A flash way to get people reading

The flash mob reading in Magellan Street on Tuesday.
The flash mob reading in Magellan Street on Tuesday.

The great thing about a flash mob is watching the faces of the unsuspecting public walking by who have no idea what the hell is going on.

As shoppers wandered through the Lismore CBD on Valentine's Day laden with bunches of red roses, a flash mob of around 30 people popped up on park benches and sidewalks, pulled out books and began to read to show their love of reading.

The Mayor, the general manager, Trinity students, library staff and others took part in the event to launch the National Year of Reading and encourage people who aren't already readers to pick up a book and delve into the wonderful world of words. Simultaneous flash mobs were also held in Ballina, Byron and Tweed.

"A flash mob was one of the ideas suggested by the national committee and it's a great opportunity to get the library out to people and engage people, other than the converted who visit the libraries regularly, so the community can see what's happening for National Year of Reading," Jo Carmody from Richmond-Tweed Regional Library said. "It's important to acknowledge that it's okay to read and that it's fun - to take some of the seriousness out of reading."

Jo said the National Year of Reading committee is promoting 'the reading hour' - whether it's an hour at a time or 10 minutes a day, it's all about promoting the importance of reading regularly.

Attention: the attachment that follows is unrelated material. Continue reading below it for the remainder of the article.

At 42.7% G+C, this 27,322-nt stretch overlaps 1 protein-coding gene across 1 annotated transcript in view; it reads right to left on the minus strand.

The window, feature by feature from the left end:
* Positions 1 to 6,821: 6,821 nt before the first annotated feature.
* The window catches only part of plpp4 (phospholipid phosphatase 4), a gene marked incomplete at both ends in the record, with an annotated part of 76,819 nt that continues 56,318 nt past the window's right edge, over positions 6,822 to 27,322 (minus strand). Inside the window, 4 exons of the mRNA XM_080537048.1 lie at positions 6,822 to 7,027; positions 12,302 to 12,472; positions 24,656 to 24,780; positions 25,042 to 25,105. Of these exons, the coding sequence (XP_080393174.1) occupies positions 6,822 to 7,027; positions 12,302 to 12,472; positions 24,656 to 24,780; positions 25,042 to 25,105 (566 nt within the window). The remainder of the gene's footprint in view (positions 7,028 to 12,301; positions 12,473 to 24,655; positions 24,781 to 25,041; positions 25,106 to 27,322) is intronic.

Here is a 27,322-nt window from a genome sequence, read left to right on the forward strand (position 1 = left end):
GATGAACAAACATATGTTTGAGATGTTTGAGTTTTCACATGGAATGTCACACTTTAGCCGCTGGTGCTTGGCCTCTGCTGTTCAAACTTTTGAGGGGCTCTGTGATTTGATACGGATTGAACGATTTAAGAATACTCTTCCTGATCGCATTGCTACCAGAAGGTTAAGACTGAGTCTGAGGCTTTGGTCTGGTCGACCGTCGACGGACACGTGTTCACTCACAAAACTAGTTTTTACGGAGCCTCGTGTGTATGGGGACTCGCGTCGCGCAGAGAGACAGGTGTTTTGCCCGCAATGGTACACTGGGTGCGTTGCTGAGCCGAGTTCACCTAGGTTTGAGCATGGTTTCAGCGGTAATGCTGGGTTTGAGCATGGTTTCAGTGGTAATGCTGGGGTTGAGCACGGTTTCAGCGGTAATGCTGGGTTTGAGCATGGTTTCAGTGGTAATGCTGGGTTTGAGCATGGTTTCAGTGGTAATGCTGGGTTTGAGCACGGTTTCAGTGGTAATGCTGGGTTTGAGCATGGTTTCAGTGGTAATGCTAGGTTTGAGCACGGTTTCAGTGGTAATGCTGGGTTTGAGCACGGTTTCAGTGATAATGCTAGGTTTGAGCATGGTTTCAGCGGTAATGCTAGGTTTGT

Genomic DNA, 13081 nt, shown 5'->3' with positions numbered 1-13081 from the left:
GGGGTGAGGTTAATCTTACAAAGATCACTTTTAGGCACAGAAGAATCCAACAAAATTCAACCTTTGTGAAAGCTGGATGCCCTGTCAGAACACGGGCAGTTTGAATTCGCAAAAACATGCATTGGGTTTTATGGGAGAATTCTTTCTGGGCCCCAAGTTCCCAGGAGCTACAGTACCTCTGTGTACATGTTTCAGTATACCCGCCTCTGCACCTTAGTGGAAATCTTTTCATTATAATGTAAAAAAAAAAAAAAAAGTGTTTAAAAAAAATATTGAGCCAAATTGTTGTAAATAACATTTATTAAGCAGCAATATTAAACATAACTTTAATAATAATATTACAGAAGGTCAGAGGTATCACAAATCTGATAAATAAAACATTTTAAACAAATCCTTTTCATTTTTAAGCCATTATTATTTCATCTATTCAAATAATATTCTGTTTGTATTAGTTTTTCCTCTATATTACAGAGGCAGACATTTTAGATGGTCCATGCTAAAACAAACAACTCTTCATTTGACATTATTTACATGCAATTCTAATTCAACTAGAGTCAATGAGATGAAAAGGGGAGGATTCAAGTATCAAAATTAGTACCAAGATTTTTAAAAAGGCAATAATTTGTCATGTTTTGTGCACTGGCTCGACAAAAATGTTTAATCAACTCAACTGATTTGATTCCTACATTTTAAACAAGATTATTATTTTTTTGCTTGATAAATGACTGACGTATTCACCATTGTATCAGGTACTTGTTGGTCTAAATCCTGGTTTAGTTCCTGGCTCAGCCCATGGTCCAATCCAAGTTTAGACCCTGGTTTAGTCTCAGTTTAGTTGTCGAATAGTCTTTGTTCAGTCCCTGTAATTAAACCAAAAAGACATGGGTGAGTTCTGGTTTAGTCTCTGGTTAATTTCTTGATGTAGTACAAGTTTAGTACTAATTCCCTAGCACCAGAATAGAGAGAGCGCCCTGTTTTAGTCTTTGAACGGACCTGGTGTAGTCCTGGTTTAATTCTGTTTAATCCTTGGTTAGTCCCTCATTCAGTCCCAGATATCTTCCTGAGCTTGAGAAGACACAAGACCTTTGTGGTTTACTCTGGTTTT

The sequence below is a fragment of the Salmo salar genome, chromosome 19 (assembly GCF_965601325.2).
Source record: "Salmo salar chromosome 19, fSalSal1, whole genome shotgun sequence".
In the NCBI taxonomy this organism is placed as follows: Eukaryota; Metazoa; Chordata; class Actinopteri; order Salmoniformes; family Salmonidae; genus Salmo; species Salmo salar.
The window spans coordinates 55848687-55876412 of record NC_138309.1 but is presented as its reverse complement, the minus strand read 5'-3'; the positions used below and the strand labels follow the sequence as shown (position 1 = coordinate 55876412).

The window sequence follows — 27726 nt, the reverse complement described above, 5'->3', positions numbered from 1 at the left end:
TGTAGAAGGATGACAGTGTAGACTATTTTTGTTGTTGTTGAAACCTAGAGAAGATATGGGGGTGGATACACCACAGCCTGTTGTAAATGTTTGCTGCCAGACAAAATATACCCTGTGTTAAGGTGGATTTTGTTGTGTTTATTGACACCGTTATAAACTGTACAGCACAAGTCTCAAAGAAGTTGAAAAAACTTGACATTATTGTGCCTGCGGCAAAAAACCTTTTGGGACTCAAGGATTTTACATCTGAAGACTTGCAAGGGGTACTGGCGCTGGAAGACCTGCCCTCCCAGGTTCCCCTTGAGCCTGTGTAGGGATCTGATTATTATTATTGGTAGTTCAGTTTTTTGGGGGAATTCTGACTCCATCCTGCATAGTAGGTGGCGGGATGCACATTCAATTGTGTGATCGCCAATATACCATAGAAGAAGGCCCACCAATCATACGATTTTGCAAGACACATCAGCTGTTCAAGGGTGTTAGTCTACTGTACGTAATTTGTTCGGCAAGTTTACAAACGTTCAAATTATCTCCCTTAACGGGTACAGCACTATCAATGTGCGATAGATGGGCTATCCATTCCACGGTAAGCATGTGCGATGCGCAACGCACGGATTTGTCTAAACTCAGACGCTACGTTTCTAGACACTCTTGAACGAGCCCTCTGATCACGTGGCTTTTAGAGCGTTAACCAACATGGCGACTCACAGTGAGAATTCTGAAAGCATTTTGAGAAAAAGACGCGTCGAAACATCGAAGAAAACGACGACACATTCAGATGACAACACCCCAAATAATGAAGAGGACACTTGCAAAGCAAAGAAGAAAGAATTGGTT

Nearly nine-year-old Stella Maddock from Albert Park Public School (happy birthday for Friday!) and her six-year-old sister Ava were both part of the flash mob and need no encouragement to read. Their mum Victoria works at the library and at the moment Stella is engrossed in George's Marvellous Medicine by Roald Dahl while Ava is enjoying Horrible Hair by Gerald Rose.

"I really like reading," Stella enthused. "It's really fun and you get to read lots of different books and find out heaps of stories. I read every single day."

Around 46% of Australians don't have the necessary literacy skills for day-to-day life and Victoria was more than happy to spend 15 minutes of her time with the flash mob, promoting the importance of reading.

"I think the flash mob is really fun - seeing people out and about reading is eye-catching and we're sending a really good message."

Jo said every Richmond-Tweed Regional Library branch is asking people to take part in a scrapbook event called 'Your Thoughts on Reading' where each month people are asked a different question about how reading has affected their lives. Just by entering you can win book vouchers and at the end of 2012 it will be collated into one big book. To take part, drop in at your local branch, visit or search for Richmond-Tweed Regional Library on Facebook.

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